Recognizing that the elimination of the Local Programming Improvement Fund could have a negative impact on official-language minority communities, the Senate Committee recommends in its report that targeted financial assistance be provided to CBC/Radio-Canada so that it can continue to support local production in official-language minority communities after 31 August 2014.

While the Canadian Radio-television Telecommunications Commission has just set new conditions of licence for CBC/Radio-Canada over the next five years, a number of stakeholders will be watching to see that it meets its language obligations. As testimony from the Senate Committee’s public hearings showed, the public broadcaster must redouble its efforts to meet its official languages obligations. The purpose of the recommendations to CBC/Radio-Canada and the Minister of Canadian Heritage and Official Languages is to move forward and make improvements. The Senate Committee will closely monitor the public broadcaster’s actions in light of the recommendations in this report. Radio-Canada’s tagline “ICI Radio-Canada” must reflect everyone in Canada in every way.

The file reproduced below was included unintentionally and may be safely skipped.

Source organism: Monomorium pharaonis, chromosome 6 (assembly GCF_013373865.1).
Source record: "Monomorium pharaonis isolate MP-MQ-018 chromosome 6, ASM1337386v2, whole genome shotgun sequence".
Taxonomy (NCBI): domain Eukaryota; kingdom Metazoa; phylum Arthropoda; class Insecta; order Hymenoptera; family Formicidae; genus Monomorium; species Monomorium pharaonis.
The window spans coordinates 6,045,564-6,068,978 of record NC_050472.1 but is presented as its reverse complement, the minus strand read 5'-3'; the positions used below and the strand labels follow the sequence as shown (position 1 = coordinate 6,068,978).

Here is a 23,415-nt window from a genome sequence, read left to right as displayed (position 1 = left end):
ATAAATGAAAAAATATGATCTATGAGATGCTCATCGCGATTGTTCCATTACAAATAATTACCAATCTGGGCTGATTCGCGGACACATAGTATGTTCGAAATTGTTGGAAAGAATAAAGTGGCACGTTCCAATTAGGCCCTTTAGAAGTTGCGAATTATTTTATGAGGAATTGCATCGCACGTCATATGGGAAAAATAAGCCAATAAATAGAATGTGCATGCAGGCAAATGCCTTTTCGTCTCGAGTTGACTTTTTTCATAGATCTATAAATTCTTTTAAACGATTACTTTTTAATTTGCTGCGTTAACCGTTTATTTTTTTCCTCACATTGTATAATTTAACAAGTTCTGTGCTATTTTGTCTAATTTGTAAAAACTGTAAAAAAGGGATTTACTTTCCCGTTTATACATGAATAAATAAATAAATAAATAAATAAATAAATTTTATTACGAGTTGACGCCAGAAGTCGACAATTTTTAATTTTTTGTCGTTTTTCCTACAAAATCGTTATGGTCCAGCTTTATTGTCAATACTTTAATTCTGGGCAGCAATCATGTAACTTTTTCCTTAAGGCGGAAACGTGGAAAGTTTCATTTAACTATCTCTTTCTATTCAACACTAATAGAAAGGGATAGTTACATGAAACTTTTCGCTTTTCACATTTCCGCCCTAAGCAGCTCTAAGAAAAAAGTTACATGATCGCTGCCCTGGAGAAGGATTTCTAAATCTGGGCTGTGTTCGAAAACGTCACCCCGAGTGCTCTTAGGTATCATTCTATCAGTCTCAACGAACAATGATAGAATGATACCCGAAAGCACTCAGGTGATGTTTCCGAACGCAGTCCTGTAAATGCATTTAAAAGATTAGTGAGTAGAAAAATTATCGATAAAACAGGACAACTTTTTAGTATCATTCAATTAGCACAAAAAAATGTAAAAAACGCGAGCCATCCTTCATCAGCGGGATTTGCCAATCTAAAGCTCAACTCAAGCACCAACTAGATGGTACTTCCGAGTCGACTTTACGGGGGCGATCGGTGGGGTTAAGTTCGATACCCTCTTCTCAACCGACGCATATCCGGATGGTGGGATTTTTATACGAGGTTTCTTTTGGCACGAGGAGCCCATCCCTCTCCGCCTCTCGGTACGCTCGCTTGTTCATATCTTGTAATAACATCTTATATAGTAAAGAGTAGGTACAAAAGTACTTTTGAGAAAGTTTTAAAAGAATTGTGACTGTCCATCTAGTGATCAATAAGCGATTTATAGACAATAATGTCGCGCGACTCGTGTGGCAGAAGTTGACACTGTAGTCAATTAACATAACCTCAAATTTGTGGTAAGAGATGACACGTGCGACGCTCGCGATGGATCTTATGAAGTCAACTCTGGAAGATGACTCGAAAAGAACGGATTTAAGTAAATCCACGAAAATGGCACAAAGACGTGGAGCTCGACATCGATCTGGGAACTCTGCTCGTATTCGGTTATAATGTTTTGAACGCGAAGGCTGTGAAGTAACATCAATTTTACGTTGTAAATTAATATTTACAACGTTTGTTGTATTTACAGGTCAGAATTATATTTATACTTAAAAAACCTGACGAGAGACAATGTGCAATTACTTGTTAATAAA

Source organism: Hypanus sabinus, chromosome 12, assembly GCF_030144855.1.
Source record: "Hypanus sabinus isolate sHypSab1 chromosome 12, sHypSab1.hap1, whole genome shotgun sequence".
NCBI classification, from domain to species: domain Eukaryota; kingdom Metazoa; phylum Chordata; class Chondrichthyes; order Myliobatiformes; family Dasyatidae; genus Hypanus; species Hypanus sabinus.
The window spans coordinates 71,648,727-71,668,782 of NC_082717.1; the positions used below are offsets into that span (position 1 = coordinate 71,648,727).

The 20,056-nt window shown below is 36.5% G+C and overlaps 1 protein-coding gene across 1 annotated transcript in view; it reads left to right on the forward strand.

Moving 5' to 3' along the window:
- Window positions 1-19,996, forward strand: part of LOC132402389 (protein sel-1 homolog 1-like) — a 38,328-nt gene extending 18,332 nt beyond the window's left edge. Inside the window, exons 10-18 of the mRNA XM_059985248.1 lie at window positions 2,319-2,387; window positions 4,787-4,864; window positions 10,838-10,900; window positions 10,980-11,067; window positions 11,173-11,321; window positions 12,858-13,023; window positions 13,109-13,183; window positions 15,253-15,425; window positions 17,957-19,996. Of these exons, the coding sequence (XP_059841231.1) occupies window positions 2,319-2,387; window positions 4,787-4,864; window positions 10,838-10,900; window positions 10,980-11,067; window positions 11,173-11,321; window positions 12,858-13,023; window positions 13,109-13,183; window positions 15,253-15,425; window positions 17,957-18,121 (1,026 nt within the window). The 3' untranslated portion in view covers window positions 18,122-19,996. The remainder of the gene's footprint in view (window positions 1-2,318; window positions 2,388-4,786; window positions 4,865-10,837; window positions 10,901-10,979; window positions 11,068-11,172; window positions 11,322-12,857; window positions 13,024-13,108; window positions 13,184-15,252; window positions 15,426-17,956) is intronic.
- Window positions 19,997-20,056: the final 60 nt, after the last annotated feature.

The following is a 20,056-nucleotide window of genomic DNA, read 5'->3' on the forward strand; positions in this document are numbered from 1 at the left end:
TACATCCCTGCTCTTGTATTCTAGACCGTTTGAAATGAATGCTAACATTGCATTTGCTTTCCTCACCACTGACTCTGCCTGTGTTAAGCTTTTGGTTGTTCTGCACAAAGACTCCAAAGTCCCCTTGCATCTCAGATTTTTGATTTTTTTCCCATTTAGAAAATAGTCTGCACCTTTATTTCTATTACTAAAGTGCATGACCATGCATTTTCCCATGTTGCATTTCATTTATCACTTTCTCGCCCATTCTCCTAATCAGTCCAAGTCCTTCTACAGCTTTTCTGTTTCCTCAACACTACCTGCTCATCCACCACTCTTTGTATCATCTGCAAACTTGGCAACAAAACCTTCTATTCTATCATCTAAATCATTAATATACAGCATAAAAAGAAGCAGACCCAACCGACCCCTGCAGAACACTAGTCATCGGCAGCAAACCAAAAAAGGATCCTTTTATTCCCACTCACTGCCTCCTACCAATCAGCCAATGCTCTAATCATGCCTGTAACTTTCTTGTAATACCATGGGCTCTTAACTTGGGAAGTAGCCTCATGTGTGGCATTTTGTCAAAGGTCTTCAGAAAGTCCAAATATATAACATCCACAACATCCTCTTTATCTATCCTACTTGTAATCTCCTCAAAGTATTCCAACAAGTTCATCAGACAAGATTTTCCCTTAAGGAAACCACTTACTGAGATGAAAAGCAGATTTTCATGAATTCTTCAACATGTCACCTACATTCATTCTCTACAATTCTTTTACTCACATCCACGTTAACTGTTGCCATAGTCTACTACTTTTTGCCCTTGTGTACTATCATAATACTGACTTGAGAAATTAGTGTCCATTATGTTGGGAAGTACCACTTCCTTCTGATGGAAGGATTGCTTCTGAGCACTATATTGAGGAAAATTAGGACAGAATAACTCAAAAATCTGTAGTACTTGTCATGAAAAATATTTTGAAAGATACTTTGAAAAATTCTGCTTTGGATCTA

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Recommendations

Recommendation 1

That CBC/Radio-Canada, according to the conditions of licence issued by the Canadian Radio-television and Telecommunications Commission and in the spirit of the Official Languages Act, take concrete and positive measures to enable all francophones across Canada to see, hear and read about themselves in French.

Recommendation 2

That CBC/Radio-Canada, according to the conditions of licence issued by the Canadian Radio-television and Telecommunications Commission and in the spirit of the Official Languages Act, ensure that all anglophones and francophones are offered programming of equivalent quality in all regions of Canada.

Recommendation 3